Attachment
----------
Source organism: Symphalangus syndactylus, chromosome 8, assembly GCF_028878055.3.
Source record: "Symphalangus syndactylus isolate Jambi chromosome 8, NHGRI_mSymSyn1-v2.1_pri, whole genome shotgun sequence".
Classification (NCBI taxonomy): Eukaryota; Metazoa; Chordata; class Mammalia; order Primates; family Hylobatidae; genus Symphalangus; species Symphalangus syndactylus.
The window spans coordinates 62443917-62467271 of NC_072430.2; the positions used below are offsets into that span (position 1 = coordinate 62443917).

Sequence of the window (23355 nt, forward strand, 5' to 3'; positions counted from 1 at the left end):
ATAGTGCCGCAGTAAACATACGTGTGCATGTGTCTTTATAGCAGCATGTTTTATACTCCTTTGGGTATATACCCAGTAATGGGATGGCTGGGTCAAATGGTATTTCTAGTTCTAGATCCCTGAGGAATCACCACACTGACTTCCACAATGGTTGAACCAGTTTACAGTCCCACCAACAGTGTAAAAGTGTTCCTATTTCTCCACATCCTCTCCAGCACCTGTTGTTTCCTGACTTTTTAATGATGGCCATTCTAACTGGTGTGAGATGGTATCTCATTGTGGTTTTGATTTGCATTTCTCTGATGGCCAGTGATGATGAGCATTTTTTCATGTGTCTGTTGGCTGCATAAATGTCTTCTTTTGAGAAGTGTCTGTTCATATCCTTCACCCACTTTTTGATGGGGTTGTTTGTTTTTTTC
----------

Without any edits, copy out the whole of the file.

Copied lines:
Source organism: Symphalangus syndactylus, chromosome 8, assembly GCF_028878055.3.
Source record: "Symphalangus syndactylus isolate Jambi chromosome 8, NHGRI_mSymSyn1-v2.1_pri, whole genome shotgun sequence".
Classification (NCBI taxonomy): Eukaryota; Metazoa; Chordata; class Mammalia; order Primates; family Hylobatidae; genus Symphalangus; species Symphalangus syndactylus.
The window spans coordinates 62443917-62467271 of NC_072430.2; the positions used below are offsets into that span (position 1 = coordinate 62443917).

Sequence of the window (23355 nt, forward strand, 5' to 3'; positions counted from 1 at the left end):
ATAGTGCCGCAGTAAACATACGTGTGCATGTGTCTTTATAGCAGCATGTTTTATACTCCTTTGGGTATATACCCAGTAATGGGATGGCTGGGTCAAATGGTATTTCTAGTTCTAGATCCCTGAGGAATCACCACACTGACTTCCACAATGGTTGAACCAGTTTACAGTCCCACCAACAGTGTAAAAGTGTTCCTATTTCTCCACATCCTCTCCAGCACCTGTTGTTTCCTGACTTTTTAATGATGGCCATTCTAACTGGTGTGAGATGGTATCTCATTGTGGTTTTGATTTGCATTTCTCTGATGGCCAGTGATGATGAGCATTTTTTCATGTGTCTGTTGGCTGCATAAATGTCTTCTTTTGAGAAGTGTCTGTTCATATCCTTCACCCACTTTTTGATGGGGTTGTTTGTTTTTTTC